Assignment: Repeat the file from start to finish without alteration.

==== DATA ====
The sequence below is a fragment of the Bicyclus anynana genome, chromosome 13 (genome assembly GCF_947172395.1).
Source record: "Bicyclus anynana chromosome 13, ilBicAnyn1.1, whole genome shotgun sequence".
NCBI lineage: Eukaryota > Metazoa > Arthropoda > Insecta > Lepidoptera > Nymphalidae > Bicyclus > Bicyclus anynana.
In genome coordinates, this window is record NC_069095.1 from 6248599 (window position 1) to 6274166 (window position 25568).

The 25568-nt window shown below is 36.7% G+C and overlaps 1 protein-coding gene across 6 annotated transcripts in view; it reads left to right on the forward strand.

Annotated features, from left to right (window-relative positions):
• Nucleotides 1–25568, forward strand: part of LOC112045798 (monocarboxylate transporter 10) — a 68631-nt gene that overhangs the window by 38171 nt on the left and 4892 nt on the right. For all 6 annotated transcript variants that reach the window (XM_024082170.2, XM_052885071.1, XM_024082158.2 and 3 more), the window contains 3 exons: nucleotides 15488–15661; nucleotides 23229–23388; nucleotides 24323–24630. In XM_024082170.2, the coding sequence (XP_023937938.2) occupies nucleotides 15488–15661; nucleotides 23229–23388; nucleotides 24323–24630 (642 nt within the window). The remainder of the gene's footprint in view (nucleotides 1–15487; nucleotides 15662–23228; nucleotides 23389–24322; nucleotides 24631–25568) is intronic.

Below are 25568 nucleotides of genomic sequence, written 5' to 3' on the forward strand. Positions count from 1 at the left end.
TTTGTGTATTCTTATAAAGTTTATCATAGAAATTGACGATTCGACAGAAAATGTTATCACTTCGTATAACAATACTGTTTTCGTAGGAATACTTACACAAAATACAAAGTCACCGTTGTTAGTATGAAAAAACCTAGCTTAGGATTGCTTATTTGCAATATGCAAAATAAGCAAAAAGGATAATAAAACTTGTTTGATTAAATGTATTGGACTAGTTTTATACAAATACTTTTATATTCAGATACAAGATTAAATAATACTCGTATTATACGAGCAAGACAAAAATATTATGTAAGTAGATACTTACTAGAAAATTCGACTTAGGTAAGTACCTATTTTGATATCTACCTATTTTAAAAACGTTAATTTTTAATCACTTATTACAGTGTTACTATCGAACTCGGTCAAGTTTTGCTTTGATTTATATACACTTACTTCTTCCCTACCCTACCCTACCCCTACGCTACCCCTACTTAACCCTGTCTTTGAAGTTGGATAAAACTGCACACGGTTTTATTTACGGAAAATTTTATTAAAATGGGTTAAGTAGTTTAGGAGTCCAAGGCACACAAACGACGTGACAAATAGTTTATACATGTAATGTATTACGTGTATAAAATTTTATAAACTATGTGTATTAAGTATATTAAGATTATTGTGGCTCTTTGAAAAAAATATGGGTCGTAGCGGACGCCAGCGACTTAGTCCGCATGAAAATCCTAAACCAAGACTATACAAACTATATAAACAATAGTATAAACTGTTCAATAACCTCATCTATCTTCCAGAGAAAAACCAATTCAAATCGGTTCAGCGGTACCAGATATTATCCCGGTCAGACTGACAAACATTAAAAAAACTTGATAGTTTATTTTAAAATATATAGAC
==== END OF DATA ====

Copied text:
The sequence below is a fragment of the Bicyclus anynana genome, chromosome 13 (genome assembly GCF_947172395.1).
Source record: "Bicyclus anynana chromosome 13, ilBicAnyn1.1, whole genome shotgun sequence".
NCBI lineage: Eukaryota > Metazoa > Arthropoda > Insecta > Lepidoptera > Nymphalidae > Bicyclus > Bicyclus anynana.
In genome coordinates, this window is record NC_069095.1 from 6248599 (window position 1) to 6274166 (window position 25568).

The 25568-nt window shown below is 36.7% G+C and overlaps 1 protein-coding gene across 6 annotated transcripts in view; it reads left to right on the forward strand.

Annotated features, from left to right (window-relative positions):
• Nucleotides 1–25568, forward strand: part of LOC112045798 (monocarboxylate transporter 10) — a 68631-nt gene that overhangs the window by 38171 nt on the left and 4892 nt on the right. For all 6 annotated transcript variants that reach the window (XM_024082170.2, XM_052885071.1, XM_024082158.2 and 3 more), the window contains 3 exons: nucleotides 15488–15661; nucleotides 23229–23388; nucleotides 24323–24630. In XM_024082170.2, the coding sequence (XP_023937938.2) occupies nucleotides 15488–15661; nucleotides 23229–23388; nucleotides 24323–24630 (642 nt within the window). The remainder of the gene's footprint in view (nucleotides 1–15487; nucleotides 15662–23228; nucleotides 23389–24322; nucleotides 24631–25568) is intronic.

Below are 25568 nucleotides of genomic sequence, written 5' to 3' on the forward strand. Positions count from 1 at the left end.
TTTGTGTATTCTTATAAAGTTTATCATAGAAATTGACGATTCGACAGAAAATGTTATCACTTCGTATAACAATACTGTTTTCGTAGGAATACTTACACAAAATACAAAGTCACCGTTGTTAGTATGAAAAAACCTAGCTTAGGATTGCTTATTTGCAATATGCAAAATAAGCAAAAAGGATAATAAAACTTGTTTGATTAAATGTATTGGACTAGTTTTATACAAATACTTTTATATTCAGATACAAGATTAAATAATACTCGTATTATACGAGCAAGACAAAAATATTATGTAAGTAGATACTTACTAGAAAATTCGACTTAGGTAAGTACCTATTTTGATATCTACCTATTTTAAAAACGTTAATTTTTAATCACTTATTACAGTGTTACTATCGAACTCGGTCAAGTTTTGCTTTGATTTATATACACTTACTTCTTCCCTACCCTACCCTACCCCTACGCTACCCCTACTTAACCCTGTCTTTGAAGTTGGATAAAACTGCACACGGTTTTATTTACGGAAAATTTTATTAAAATGGGTTAAGTAGTTTAGGAGTCCAAGGCACACAAACGACGTGACAAATAGTTTATACATGTAATGTATTACGTGTATAAAATTTTATAAACTATGTGTATTAAGTATATTAAGATTATTGTGGCTCTTTGAAAAAAATATGGGTCGTAGCGGACGCCAGCGACTTAGTCCGCATGAAAATCCTAAACCAAGACTATACAAACTATATAAACAATAGTATAAACTGTTCAATAACCTCATCTATCTTCCAGAGAAAAACCAATTCAAATCGGTTCAGCGGTACCAGATATTATCCCGGTCAGACTGACAAACATTAAAAAAACTTGATAGTTTATTTTAAAATATATAGAC